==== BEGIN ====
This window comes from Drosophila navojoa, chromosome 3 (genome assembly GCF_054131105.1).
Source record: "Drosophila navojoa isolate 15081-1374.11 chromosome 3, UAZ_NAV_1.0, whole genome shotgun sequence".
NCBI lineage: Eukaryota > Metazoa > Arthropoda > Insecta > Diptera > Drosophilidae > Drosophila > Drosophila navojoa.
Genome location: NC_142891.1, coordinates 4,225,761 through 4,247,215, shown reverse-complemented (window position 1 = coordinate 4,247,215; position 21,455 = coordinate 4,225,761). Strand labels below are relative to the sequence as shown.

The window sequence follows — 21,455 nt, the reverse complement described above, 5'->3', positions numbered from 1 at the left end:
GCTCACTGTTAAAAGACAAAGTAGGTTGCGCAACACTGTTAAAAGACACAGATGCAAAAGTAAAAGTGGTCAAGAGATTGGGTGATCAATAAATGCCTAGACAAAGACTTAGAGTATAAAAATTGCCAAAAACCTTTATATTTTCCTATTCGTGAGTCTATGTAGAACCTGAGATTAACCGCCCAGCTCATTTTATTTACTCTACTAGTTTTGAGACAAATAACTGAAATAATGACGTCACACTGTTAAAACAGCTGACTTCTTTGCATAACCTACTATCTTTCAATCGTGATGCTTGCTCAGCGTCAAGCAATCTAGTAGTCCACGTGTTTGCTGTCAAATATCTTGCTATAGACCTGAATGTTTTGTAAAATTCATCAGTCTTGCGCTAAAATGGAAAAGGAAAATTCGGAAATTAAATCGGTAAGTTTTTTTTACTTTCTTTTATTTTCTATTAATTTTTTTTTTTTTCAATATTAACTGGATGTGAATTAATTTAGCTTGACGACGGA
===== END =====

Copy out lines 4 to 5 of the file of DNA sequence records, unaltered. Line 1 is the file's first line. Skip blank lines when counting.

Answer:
Genome location: NC_142891.1, coordinates 4,225,761 through 4,247,215, shown reverse-complemented (window position 1 = coordinate 4,247,215; position 21,455 = coordinate 4,225,761). Strand labels below are relative to the sequence as shown.

The window sequence follows — 21,455 nt, the reverse complement described above, 5'->3', positions numbered from 1 at the left end: